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Series GSE28146 Query DataSets for GSE28146
Status Public on Aug 01, 2011
Title Microarray analyses of laser-captured hippocampus reveal distinct gray and white matter signatures associated with incipient Alzheimer’s disease
Organism Homo sapiens
Experiment type Expression profiling by array
Summary Alzheimer's disease (AD) is a devastating neurodegenerative disorder that threatens to reach epidemic proportions as our population ages. Although much research has examined molecular pathways associated with AD, relatively few studies have focused on critical early stages. Our prior microarray study correlated gene expression in human hippocampus with AD markers. Results suggested a new model of early-stage AD in which pathology spreads along myelinated axons, orchestrated by upregulated transcription and epigenetic factors related to growth and tumor suppression (Blalock et al., 2004). However, the microarray analyses were performed on RNA from fresh frozen hippocampal tissue blocks containing both gray and white matter, potentially obscuring region-specific changes. In the present study, we used laser capture microdissection to exclude major white matter tracts and selectively collect CA1 hippocampal gray matter from formalin-fixed, paraffin-embedded (FFPE) hippoc ampal sections of the same subjects assessed in our prior study. Microarray analyses of this gray matter-enriched tissue revealed many correlations similar to those seen in our prior study, particularly for neuron-related genes. Nonetheless, in the laser-captured tissue, we found a striking paucity of the AD-associated epigenetic and transcription factor genes that had been strongly overrepresented in the prior tissue block study. In addition, we identified novel pathway alterations that may have considerable mechanistic implications, including downregulation of genes stabilizing ryanodine receptor Ca2+ release and upregulation of vascular development genes. We conclude that FFPE tissue can be a reliable resource for microarray studies, that upregulation of growth-related epigenetic/ transcription factors with incipient AD is predominantly localized to white matter, further supporting our prior findings and model, and that alterations in vascular and ryanodine receptor-relat ed pathways in gray matter are closely associated with incipient AD.
Overall design RNA was extracted using RecoverAll Total Nucleic Acid Isolation Kit for FFPE (Ambion) according to manufacturer’s instructions (3h incubation at 55 C followed by glass fiber filtration). This system has recently been shown to outperform other FFPE methods/ kits regarding yield of amplifiable RNA (Okello et al., 2010). Quality assessment of extracted material was performed with the Paradise Reagent Quality Assessment Kit (Molecular Devices), as well as via NanoDrop (Thermoscientific). All samples yielded sufficient genetic material (>50 ng) for subsequent reactions. 50 ng of extracted purified nucleic acid underwent RNA amplification using WT-Ovation FFPE System (NuGen) followed by FL-Ovation cDNA Biotin Module V2 (NuGen) for labeling and microarray (Affymetrix HGU133 v2) hybridization. All 30 microarrays (one per specimen) performed within acceptable limits (Scaling factor: 32.6 +/- 3.7; RawQ: 1.28 +/- 0.01; GapDH 3’:5’: 1.48 +/- 0.08; % present 35.4 +/- 1.5) and were not significantly different across treatment (p < 0.5 for all measures, 1-ANOVA). In general, these results indicate a smaller signal in laser captured FFPE samples than in prior fresh frozen samples (Scaling factor: 5.9 +/- 0.6; RawQ 2.7 +/- 0.04; GapDH 3’:5’: 3.65 +/- 0.55; % present: 44.6 +/- 1.1) with an increased scaling factor decreased RawQ and reduced % present all indicating reduced signal volume, while the smaller GapDH ratio suggests more degraded material- consistent with other reports of the dynamics of small FFPE sample results. Further, the % present call, while lower than found in fresh frozen tissue, is much greater than would be expected by chance (5%).This suggests that the extracted genetic material still contains a large amount of valid data. Probe sets were annotated, and transcriptional profiles were generated, using the MAS5 algorithm and annotation data sets (Affymetrix Expression Console v. 1.1; HGU133 annotation October, 2003) in order to facilitate comparison with prior work. Results were filtered for presence, redundancy, and annotation status and analyzed by Pearson’s test for correlation with each subject’s Mini-Mental Status Exam (MMSE) score and Neurofibrillary Tangle (NFT) counts. The false discovery rate (FDR) (Hochberg and Benjamini, 1990) was used to estimate the error of multiple testing’s contribution to False Positives and the DAVID suite of bioinformatic tools was used to identify transcriptional pathways using the ‘table cluster’ option.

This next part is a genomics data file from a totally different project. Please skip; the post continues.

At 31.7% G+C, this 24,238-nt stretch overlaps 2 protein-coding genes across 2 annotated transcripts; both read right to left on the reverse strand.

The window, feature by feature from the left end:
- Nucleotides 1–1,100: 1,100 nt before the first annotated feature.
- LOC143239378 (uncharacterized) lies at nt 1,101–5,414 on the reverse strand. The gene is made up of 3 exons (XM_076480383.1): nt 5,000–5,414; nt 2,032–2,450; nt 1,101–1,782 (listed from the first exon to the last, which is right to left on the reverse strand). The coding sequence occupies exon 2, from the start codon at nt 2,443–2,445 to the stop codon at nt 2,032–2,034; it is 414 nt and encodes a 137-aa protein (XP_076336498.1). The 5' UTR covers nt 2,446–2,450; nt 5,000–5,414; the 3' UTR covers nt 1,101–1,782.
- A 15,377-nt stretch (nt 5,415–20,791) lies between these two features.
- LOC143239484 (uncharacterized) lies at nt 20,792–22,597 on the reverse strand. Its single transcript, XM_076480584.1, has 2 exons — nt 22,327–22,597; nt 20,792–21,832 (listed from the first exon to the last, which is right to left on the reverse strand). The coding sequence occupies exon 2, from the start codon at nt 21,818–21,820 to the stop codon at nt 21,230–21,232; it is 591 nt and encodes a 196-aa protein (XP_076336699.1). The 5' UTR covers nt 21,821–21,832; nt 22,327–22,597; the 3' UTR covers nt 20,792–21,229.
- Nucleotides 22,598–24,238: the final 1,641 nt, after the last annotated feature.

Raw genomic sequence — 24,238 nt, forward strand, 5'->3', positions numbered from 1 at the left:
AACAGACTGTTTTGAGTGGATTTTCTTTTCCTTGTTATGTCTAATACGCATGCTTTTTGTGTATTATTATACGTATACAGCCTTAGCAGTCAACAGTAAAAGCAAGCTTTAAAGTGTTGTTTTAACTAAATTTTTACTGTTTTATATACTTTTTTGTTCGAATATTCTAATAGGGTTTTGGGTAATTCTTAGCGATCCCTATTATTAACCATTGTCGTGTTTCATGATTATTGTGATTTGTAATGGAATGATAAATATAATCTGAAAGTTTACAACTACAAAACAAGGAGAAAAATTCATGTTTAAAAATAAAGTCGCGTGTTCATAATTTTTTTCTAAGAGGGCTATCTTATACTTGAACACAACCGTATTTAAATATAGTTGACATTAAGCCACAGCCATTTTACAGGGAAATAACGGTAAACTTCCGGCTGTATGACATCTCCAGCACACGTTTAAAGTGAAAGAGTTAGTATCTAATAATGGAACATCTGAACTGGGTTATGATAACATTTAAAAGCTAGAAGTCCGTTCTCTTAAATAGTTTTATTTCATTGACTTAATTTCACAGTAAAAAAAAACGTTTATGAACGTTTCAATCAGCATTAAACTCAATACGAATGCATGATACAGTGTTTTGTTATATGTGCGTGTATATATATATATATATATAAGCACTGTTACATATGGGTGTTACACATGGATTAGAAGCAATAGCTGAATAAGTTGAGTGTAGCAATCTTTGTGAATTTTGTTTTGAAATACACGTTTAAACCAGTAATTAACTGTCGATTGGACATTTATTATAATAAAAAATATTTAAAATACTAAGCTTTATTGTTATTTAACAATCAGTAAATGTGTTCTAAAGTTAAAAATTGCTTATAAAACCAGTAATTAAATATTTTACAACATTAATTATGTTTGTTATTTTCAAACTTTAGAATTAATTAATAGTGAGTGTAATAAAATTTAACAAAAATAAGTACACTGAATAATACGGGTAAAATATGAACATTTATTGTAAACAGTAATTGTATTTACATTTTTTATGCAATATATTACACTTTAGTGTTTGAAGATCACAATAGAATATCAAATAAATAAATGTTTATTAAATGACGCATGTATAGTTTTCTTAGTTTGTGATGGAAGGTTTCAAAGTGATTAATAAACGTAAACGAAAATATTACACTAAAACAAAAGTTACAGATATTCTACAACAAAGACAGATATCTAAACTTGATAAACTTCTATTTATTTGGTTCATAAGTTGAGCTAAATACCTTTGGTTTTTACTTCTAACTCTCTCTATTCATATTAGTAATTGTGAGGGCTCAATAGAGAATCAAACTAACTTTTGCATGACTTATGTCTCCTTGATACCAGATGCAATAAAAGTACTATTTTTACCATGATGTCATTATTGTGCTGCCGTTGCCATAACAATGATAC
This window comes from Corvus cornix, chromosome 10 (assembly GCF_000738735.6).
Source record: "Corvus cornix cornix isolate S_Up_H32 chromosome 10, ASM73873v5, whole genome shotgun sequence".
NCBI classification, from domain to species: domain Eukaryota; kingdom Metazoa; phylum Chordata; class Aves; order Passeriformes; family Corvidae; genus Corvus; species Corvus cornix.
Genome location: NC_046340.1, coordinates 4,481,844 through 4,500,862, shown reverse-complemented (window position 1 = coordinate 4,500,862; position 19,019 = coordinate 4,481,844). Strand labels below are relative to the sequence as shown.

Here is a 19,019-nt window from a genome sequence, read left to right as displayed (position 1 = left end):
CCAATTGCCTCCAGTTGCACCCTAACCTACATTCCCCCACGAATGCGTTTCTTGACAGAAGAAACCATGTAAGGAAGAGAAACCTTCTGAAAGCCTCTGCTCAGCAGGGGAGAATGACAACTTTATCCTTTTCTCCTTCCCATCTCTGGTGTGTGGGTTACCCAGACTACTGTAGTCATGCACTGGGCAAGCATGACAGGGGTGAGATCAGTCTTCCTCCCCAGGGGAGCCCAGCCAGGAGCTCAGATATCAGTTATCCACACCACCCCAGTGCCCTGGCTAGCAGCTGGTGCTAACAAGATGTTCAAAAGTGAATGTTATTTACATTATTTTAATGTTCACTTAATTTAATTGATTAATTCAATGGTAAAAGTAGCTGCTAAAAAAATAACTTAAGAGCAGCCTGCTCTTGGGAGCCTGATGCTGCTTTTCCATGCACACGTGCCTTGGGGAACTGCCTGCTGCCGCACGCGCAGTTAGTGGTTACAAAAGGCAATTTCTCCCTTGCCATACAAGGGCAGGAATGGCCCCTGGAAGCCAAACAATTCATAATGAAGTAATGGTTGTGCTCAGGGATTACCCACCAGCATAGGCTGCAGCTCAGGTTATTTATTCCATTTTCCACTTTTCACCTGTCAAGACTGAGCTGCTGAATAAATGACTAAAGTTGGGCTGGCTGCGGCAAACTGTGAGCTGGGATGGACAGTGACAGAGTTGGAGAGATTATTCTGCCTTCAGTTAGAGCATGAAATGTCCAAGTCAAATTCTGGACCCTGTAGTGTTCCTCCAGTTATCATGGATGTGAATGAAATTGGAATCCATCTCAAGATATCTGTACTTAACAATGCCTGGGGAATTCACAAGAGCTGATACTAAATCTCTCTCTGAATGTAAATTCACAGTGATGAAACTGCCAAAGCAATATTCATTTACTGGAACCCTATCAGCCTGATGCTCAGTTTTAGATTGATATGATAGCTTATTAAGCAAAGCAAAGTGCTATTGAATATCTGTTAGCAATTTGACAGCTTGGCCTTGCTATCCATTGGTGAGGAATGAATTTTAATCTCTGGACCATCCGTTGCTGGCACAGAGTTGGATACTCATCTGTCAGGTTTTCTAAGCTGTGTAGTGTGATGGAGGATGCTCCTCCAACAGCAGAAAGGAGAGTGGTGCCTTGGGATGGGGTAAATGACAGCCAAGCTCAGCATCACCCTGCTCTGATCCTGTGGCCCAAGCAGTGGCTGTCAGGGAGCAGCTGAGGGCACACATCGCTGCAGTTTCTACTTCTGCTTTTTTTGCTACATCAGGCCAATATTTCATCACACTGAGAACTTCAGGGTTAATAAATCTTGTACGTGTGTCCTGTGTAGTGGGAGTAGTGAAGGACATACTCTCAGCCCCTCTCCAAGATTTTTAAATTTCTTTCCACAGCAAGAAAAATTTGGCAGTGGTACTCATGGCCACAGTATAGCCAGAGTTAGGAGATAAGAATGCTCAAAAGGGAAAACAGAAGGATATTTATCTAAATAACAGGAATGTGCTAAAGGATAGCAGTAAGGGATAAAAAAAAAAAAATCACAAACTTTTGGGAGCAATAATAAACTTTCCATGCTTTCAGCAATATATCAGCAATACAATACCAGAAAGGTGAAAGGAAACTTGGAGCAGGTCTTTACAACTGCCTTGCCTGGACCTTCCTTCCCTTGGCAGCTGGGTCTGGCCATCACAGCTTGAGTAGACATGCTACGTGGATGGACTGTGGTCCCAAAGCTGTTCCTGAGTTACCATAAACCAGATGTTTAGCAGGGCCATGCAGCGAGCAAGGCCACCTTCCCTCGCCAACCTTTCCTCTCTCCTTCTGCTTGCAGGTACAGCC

Contributor(s) Blalock EM, Buechel HM, Popovic J, Geddes JW, Landfield PW
Citation(s) 21756998
Submission date Mar 24, 2011
Last update date Jun 26, 2019
Contact name Eric M Blalock
Phone 859-323-8033
Organization name University of Kentucky
Department Molecular and Biomedical Pharmacology
Lab Blalock
Street address 800 Rose St.
City Lexington
State/province KY
ZIP/Postal code 40475
Country USA
Platforms (1)
GPL570 [HG-U133_Plus_2] Affymetrix Human Genome U133 Plus 2.0 Array
Samples (30)
GSM697308 Control 976
GSM697309 Control 1003
GSM697310 Control 1008
BioProject PRJNA139561

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Supplementary file Size Download File type/resource
GSE28146_RAW.tar 121.8 Mb (http)(custom) TAR (of CEL)
Raw data provided as supplementary file
Processed data included within Sample table

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